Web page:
“In most cases…media leaders do similar things because they see the world through the same lenses, are subject to similar constraints and incentives, and thus feature stories or maintain silence together in tacit collective action and leader-follower behaviour”Edward herman and noam chomsky, manufacturing consent
The Propaganda Model was proposed by Edward S. Herman and Noam Chomsky in their 1988 book Manufacturing Consent. Herman and Chomsky analysed the structure of the mass media in America and argued that the “choices, emphases, and omissions” of media outlets could be understood “with striking clarity and insight” by considering the nature of the institutions.
Essentially, Manufacturing Consent argued that:
- Large media organisations such as the New York Times and Washington Post are corporations whose institutional goal/obligation is to provide profit to shareholders
- In addition to this, many of these media giants are affiliated to even larger corporations (for example CBS owned by General Electric), which, again, have a legal obligation to maximise profit for shareholders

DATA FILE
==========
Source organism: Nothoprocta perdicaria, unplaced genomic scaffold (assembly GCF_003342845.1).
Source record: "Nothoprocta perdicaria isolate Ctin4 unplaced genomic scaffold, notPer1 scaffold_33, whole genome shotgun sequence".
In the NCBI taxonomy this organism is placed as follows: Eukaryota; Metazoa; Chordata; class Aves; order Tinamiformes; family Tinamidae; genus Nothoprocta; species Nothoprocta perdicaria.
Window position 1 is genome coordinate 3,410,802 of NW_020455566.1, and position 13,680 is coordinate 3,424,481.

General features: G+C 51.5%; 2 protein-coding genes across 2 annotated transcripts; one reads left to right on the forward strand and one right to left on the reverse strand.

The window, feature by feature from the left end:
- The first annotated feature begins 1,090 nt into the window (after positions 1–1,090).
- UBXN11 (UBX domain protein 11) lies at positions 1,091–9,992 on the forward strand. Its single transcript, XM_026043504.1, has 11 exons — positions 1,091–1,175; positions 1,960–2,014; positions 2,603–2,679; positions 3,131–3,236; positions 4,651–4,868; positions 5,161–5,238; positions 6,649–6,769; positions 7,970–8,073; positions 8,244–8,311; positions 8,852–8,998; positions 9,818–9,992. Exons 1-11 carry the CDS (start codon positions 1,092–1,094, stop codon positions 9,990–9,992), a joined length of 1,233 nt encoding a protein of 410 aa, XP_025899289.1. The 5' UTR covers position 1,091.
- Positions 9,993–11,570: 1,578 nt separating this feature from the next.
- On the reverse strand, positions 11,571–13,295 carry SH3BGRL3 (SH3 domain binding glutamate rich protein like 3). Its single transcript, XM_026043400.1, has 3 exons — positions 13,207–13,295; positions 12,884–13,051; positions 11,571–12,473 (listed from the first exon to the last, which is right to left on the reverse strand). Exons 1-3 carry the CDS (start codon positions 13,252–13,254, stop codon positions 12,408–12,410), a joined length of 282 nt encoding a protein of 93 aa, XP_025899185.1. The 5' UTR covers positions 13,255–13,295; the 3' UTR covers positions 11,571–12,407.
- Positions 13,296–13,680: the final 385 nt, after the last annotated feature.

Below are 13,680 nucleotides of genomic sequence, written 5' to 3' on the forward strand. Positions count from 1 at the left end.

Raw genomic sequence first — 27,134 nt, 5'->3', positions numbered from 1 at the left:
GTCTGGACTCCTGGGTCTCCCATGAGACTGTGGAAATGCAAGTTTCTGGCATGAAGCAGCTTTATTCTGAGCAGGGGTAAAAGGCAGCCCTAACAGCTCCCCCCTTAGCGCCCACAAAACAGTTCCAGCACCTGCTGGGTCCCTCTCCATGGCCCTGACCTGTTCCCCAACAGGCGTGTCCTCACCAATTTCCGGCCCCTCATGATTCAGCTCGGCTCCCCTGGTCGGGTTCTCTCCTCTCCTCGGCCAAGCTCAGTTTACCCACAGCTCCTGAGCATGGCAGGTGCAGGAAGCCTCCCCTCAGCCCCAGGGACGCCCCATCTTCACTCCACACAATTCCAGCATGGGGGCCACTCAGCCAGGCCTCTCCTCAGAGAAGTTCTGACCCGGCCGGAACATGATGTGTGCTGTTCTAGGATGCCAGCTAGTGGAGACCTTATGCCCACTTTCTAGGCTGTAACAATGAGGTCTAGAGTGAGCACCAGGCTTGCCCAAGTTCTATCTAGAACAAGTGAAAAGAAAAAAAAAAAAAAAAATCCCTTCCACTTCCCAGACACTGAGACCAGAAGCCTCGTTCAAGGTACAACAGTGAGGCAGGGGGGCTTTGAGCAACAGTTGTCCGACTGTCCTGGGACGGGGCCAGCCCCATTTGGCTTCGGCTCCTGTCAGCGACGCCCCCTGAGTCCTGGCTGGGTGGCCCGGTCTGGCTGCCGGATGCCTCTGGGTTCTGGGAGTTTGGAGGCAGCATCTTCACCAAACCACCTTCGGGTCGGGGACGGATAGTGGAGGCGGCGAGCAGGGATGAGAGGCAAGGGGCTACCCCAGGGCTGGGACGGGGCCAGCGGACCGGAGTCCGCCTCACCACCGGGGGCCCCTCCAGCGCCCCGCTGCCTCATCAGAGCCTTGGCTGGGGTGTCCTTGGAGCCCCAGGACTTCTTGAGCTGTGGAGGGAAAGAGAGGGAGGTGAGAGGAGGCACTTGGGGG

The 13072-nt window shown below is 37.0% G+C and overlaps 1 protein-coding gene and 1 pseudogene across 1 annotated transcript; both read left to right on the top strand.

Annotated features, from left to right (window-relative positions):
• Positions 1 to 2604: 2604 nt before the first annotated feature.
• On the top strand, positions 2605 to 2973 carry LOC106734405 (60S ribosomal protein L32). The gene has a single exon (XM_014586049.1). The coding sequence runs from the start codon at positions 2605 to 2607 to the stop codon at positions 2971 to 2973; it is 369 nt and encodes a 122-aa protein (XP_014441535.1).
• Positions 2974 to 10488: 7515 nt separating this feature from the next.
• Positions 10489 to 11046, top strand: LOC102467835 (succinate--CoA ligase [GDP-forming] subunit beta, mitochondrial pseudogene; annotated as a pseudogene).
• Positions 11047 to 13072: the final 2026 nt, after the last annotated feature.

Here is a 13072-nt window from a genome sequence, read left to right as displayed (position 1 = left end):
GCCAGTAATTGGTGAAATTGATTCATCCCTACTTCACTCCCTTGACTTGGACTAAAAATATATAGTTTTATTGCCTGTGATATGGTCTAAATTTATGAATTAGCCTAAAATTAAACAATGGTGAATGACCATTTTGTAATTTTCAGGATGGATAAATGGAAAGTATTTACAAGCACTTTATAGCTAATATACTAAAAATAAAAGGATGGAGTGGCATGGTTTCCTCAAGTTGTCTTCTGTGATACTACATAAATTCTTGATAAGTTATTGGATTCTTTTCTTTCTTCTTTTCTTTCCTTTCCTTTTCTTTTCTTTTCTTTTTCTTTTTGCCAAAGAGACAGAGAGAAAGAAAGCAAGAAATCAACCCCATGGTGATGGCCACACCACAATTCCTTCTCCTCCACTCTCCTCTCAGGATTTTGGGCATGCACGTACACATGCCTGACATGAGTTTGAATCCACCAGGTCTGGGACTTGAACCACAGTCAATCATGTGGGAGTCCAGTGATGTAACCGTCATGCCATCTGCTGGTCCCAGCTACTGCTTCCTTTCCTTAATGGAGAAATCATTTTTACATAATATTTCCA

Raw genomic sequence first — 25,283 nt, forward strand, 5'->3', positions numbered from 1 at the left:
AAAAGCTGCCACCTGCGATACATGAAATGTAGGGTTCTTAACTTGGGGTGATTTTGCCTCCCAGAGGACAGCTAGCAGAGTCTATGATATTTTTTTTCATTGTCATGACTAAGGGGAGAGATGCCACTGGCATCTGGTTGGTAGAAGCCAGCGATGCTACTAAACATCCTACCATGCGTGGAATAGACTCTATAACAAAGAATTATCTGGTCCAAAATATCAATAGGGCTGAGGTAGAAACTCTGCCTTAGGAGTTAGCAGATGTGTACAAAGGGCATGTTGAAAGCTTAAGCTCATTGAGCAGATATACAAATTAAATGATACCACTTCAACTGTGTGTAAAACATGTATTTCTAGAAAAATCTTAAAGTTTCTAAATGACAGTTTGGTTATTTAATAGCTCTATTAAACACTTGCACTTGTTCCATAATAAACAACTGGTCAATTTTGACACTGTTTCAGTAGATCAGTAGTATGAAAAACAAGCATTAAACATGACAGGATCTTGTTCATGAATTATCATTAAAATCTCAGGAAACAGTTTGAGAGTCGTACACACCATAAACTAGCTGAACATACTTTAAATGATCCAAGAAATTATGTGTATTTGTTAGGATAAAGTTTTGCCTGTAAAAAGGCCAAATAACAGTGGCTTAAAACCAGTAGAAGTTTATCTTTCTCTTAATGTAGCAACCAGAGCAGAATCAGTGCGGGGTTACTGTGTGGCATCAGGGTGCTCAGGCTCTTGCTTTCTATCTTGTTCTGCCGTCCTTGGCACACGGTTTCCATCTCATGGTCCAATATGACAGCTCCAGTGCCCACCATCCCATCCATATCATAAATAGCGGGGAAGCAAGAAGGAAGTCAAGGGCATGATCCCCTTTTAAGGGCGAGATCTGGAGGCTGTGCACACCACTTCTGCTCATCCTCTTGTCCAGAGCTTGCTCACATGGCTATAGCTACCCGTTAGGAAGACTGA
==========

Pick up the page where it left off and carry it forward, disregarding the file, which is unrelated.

- The primary income stream for the vast majority of media organisations is advertising revenue. In effect, therefore, the “product” the media sell are audiences and the “market” they sell to is other businesses (the advertisers)
Ed Herman (pictured)
Chomsky summarizes: “these are big corporations selling privileged audiences to other corporations. Now the question is, what picture of the world would a rational person expect to come out of this structure?”
A view of the world, in short, which favours the interests of corporations and the wealthy and ignores, ridicules or subverts views/stories which threaten their key interests.
Chomsky and Herman proposed five key filters of the Propaganda Model that determine the “news that’s fit to print”. You can read more about them here.
The most convincing element of the propaganda is the weight of evidence behind it. Click here for an overview.